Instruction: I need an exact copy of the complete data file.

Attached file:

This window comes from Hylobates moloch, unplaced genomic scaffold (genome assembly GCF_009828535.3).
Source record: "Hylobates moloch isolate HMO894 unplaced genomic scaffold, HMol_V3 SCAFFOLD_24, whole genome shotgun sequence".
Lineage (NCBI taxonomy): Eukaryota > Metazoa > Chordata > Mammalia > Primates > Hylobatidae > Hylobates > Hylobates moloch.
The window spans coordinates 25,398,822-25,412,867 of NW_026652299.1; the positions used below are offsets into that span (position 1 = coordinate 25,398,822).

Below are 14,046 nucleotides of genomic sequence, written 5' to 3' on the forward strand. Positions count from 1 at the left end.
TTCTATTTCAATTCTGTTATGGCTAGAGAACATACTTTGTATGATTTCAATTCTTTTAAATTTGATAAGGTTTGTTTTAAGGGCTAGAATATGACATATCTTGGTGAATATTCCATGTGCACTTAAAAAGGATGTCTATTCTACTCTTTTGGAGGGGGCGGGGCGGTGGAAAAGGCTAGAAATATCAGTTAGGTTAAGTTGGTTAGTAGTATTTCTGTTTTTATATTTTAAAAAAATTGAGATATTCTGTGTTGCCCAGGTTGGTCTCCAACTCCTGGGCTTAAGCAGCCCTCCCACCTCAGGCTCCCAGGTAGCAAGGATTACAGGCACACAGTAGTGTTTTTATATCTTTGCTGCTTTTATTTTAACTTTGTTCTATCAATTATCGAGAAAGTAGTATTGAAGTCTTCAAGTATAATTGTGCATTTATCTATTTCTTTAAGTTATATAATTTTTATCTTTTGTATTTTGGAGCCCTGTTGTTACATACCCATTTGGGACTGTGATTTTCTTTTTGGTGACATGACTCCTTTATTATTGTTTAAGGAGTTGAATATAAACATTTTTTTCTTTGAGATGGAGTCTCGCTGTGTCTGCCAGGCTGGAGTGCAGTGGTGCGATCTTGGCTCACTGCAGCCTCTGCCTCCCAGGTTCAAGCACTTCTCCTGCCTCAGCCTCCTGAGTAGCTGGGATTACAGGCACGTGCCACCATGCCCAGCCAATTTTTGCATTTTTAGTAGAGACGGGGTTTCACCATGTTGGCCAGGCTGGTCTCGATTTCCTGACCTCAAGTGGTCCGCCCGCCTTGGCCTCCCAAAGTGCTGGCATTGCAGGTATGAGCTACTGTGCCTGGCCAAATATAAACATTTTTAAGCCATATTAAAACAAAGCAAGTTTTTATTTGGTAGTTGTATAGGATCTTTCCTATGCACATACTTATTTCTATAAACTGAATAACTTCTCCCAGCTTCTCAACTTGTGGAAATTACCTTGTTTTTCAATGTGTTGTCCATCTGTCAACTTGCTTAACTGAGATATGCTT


This window comes from Hylobates moloch, unplaced genomic scaffold (genome assembly GCF_009828535.3).
Source record: "Hylobates moloch isolate HMO894 unplaced genomic scaffold, HMol_V3 SCAFFOLD_24, whole genome shotgun sequence".
Lineage (NCBI taxonomy): Eukaryota > Metazoa > Chordata > Mammalia > Primates > Hylobatidae > Hylobates > Hylobates moloch.
The window spans coordinates 25,398,822-25,412,867 of NW_026652299.1; the positions used below are offsets into that span (position 1 = coordinate 25,398,822).

Below are 14,046 nucleotides of genomic sequence, written 5' to 3' on the forward strand. Positions count from 1 at the left end.
TTCTATTTCAATTCTGTTATGGCTAGAGAACATACTTTGTATGATTTCAATTCTTTTAAATTTGATAAGGTTTGTTTTAAGGGCTAGAATATGACATATCTTGGTGAATATTCCATGTGCACTTAAAAAGGATGTCTATTCTACTCTTTTGGAGGGGGCGGGGCGGTGGAAAAGGCTAGAAATATCAGTTAGGTTAAGTTGGTTAGTAGTATTTCTGTTTTTATATTTTAAAAAAATTGAGATATTCTGTGTTGCCCAGGTTGGTCTCCAACTCCTGGGCTTAAGCAGCCCTCCCACCTCAGGCTCCCAGGTAGCAAGGATTACAGGCACACAGTAGTGTTTTTATATCTTTGCTGCTTTTATTTTAACTTTGTTCTATCAATTATCGAGAAAGTAGTATTGAAGTCTTCAAGTATAATTGTGCATTTATCTATTTCTTTAAGTTATATAATTTTTATCTTTTGTATTTTGGAGCCCTGTTGTTACATACCCATTTGGGACTGTGATTTTCTTTTTGGTGACATGACTCCTTTATTATTGTTTAAGGAGTTGAATATAAACATTTTTTTCTTTGAGATGGAGTCTCGCTGTGTCTGCCAGGCTGGAGTGCAGTGGTGCGATCTTGGCTCACTGCAGCCTCTGCCTCCCAGGTTCAAGCACTTCTCCTGCCTCAGCCTCCTGAGTAGCTGGGATTACAGGCACGTGCCACCATGCCCAGCCAATTTTTGCATTTTTAGTAGAGACGGGGTTTCACCATGTTGGCCAGGCTGGTCTCGATTTCCTGACCTCAAGTGGTCCGCCCGCCTTGGCCTCCCAAAGTGCTGGCATTGCAGGTATGAGCTACTGTGCCTGGCCAAATATAAACATTTTTAAGCCATATTAAAACAAAGCAAGTTTTTATTTGGTAGTTGTATAGGATCTTTCCTATGCACATACTTATTTCTATAAACTGAATAACTTCTCCCAGCTTCTCAACTTGTGGAAATTACCTTGTTTTTCAATGTGTTGTCCATCTGTCAACTTGCTTAACTGAGATATGCTT